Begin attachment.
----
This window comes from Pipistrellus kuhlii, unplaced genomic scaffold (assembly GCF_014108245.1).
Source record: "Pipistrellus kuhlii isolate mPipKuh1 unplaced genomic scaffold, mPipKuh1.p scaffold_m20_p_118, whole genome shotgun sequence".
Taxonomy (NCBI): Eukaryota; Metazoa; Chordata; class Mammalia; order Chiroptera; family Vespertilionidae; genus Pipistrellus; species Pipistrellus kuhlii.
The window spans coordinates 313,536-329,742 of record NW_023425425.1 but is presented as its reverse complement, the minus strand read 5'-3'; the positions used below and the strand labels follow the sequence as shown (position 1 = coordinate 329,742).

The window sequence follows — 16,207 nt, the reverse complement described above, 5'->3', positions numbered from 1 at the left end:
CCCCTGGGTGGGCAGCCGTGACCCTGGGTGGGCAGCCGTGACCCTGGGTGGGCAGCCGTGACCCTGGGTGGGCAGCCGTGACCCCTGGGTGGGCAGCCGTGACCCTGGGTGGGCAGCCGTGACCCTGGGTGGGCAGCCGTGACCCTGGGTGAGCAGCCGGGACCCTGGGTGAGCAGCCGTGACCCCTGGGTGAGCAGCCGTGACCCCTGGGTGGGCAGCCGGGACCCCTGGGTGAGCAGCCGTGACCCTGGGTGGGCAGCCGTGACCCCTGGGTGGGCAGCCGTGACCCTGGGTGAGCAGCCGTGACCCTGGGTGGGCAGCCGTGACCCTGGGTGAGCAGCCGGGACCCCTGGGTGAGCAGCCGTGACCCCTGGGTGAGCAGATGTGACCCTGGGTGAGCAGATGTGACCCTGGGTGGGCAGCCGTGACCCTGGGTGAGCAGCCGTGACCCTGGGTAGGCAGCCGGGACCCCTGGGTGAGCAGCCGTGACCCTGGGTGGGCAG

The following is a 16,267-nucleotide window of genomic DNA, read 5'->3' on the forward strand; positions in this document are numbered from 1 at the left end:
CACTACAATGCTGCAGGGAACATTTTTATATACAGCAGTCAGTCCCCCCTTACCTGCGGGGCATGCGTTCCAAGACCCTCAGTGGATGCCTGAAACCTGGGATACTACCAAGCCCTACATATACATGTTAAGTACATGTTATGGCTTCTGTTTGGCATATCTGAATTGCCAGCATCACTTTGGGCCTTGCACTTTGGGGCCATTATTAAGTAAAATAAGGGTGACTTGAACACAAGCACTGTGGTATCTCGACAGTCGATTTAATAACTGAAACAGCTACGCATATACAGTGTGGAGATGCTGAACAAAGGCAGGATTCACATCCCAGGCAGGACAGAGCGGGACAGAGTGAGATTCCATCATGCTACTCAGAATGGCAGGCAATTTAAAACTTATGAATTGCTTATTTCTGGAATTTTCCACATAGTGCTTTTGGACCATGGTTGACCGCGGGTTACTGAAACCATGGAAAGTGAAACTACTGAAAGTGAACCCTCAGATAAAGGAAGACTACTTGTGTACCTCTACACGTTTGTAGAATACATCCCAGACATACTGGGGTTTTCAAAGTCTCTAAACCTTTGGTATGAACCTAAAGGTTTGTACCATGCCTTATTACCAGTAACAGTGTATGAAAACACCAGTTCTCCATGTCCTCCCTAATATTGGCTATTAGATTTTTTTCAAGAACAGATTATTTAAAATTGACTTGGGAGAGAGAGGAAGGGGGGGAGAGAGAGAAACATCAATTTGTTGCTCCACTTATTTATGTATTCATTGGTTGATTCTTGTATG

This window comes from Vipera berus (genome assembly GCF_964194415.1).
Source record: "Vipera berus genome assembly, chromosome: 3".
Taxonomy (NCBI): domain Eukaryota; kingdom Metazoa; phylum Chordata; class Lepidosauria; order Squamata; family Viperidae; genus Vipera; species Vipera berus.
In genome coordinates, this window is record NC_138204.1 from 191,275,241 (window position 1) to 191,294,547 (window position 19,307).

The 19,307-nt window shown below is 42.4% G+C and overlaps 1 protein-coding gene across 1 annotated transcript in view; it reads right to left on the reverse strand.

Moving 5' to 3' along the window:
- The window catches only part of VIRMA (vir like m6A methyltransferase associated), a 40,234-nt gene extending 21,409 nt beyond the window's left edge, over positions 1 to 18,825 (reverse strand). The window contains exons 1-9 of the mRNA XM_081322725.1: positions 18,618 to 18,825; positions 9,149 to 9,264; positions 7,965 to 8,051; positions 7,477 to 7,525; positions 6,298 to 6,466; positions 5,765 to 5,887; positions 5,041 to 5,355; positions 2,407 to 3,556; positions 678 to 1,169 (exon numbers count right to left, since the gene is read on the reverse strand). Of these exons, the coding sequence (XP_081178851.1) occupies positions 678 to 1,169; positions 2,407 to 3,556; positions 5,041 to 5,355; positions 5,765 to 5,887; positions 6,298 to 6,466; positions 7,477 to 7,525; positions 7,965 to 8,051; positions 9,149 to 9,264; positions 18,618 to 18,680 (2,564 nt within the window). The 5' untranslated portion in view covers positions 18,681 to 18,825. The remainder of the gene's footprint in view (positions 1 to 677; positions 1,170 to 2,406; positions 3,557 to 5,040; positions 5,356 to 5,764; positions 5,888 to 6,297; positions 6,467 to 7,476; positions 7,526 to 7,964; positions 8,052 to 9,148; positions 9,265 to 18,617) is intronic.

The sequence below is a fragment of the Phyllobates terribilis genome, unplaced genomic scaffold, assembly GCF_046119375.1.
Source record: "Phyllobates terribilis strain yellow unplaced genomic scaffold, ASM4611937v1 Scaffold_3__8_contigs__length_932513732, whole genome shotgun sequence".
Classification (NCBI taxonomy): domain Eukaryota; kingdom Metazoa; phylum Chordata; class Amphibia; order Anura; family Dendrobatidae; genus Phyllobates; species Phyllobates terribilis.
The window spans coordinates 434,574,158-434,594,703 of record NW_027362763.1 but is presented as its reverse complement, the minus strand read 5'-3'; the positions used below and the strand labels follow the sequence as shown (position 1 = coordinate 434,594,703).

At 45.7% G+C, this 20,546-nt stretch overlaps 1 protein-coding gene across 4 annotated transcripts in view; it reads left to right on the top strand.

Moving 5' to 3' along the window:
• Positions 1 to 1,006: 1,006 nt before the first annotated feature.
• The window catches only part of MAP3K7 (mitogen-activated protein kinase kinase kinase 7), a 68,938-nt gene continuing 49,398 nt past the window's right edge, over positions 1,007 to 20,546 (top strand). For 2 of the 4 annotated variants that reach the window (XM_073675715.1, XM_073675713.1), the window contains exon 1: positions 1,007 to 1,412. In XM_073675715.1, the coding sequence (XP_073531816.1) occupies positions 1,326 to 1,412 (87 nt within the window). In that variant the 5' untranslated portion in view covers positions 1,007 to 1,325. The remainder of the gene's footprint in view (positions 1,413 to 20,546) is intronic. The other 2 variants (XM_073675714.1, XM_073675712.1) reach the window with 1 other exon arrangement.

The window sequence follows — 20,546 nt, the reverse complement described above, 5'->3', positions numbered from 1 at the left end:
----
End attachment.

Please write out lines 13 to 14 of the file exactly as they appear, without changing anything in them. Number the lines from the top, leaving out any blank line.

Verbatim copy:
The 19,307-nt window shown below is 42.4% G+C and overlaps 1 protein-coding gene across 1 annotated transcript in view; it reads right to left on the reverse strand.

Moving 5' to 3' along the window: